The Kingdom of Saudi Arabia, a key member of the United States-led coalition against terrorism, has imprisoned a dozen or more house-church leaders in Jeddah since last summer.

The Bush administration has not publicly called for the release of the detainees, mostly expatriate workers. The United States Commission on International Religious Freedom (USCIRF) has warned against policy tradeoffs. Human-rights advocates believe the Bush administration will tolerate Saudi abuse of human rights as long as the Saudi royal family supports the war on terrorism. U.S. Defense Secretary Donald Rumsfeld met recently with Saudi leaders to shore up support for the American-led campaign against the Taliban.

Steve McFarland, the commission's executive director, believes the United States has significant clout with Saudi authorities. "It's not like the United States has its hat in hand," he says. "There are 10,000 gis that are the only thing standing between Riyadh and [Iraq's] Saddam Hussein." American military forces have been stationed in Saudi Arabia since the Gulf War.

The Saudi royal family has repressed internal political opposition. Saudi law requires the nation's 15 million citizens to remain Muslims. Anyone who abandons Islam faces the death penalty. From 1990 to 1999, Saudi Arabia executed 767 people, including 419 foreign nationals, for a variety of offenses. As the United States has increased support for the Saudi regime, Saudi terrorists have targeted Americans. A terrorist bombing in 1996 killed 19 American soldiers at a Saudi airbase in Dhahran.

Despite its record on human rights, the Saudi royal family has a reputation for attempting to stay "in the middle," according to Daniel Hoffman, director of Middle East Concern, a monitoring group. "In general, the Saudi civil authorities are aware of much more Christian activity than they take action against," he says.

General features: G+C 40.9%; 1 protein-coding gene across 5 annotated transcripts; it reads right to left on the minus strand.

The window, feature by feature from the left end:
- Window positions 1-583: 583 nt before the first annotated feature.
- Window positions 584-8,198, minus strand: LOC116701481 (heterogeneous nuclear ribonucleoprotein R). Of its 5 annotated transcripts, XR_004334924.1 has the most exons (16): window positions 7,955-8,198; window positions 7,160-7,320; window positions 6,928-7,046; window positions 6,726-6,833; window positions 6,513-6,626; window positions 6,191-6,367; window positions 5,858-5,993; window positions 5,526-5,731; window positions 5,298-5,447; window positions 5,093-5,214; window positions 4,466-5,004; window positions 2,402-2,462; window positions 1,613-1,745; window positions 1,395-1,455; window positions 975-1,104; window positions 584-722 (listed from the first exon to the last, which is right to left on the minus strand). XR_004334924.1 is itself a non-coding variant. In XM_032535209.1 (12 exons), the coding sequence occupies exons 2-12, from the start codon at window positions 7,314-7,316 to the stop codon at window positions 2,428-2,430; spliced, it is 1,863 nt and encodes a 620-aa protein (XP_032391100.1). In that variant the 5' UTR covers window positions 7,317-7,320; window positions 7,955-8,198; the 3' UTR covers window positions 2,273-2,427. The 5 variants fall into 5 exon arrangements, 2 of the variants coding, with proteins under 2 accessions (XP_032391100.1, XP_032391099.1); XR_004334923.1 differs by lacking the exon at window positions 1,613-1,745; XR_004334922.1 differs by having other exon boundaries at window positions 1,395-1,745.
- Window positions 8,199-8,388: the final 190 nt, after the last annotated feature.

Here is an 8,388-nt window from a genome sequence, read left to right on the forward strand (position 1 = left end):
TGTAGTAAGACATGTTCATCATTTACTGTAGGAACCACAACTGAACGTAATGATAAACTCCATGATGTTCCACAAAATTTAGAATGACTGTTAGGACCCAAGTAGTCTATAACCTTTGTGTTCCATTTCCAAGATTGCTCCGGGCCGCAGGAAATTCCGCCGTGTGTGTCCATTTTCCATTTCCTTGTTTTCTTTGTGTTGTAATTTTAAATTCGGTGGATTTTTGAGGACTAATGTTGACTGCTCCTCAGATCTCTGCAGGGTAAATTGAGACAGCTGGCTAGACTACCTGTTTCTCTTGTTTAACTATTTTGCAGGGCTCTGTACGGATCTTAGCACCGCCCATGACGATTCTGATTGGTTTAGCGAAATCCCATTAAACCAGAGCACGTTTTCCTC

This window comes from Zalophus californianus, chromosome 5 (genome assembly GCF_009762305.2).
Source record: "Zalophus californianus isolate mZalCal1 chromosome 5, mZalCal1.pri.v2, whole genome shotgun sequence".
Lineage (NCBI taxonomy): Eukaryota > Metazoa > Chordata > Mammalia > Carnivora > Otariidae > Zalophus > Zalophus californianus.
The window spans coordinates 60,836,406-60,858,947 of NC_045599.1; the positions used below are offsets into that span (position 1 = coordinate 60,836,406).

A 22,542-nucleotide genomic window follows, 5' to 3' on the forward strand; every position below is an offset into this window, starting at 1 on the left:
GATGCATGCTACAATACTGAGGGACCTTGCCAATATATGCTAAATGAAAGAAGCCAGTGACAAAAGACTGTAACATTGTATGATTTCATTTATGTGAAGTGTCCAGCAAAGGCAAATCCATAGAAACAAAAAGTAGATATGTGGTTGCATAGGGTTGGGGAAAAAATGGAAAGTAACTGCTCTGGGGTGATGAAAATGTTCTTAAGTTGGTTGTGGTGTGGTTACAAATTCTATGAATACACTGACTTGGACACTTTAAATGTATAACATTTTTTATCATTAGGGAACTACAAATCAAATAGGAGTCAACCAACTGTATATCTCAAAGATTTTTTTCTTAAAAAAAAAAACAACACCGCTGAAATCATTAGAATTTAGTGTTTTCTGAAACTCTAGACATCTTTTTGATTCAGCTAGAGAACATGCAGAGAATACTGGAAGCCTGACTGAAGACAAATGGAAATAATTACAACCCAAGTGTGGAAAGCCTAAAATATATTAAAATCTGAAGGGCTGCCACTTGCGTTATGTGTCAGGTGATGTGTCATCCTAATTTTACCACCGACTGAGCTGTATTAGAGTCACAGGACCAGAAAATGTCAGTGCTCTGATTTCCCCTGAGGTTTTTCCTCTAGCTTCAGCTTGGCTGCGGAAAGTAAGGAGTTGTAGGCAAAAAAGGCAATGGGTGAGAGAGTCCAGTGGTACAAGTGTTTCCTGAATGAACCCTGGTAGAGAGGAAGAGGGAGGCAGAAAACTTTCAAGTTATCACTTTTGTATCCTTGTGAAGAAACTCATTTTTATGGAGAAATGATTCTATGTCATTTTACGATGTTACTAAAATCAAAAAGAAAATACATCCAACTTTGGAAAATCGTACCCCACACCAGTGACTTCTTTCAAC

Pressure on Christians

The probe of the Jeddah house-church leaders began with a citizen's complaint against expatriate Christians who rented a public hall on June 2. They were bidding farewell to an Indian colleague, Prabhu Isaac.

According to Operation World, there are 807,000 Christians in the country. Most are expatriate workers. About 15,000 expatriate Christians worship each week in homes across Saudi Arabia, with just a handful of Saudis among them. The country's 7 million foreign workers—about one-third the population—are allowed to worship in their homes.

Saudi religious police arrested Isaac on July 19, turning him over to the Ministry of Interior. On July 25, authorities arrested Iskander Menghis, a Christian from Eritrea whose name was found on Isaac's personal computer. Under intense questioning, Isaac and Menghis reportedly revealed the names of underground-church leaders in Jeddah. That led to another 11 arrests in August and September.

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Middle East Concern reported those arrested as Tinsaie Gizachew, Ibrahim Mohammed, Baharu Mengistu, Beferdu Fikri, and Araya Gesesew of Ethiopia; two citizens of Ethiopia identified only as Worku and Tishome; Kebrom Haile and Joseph Girmaye of Eritrea; Afobunor Okey Buliamin of Nigeria; and Dennis Moreno of the Philippines.

Authorities released Tishome after he converted to Islam under duress, according to Washington-based International Christian Concern (ICC). Hoffman says interrogators beat Buliamin and two unidentified Ethiopians. But they have treated the others well.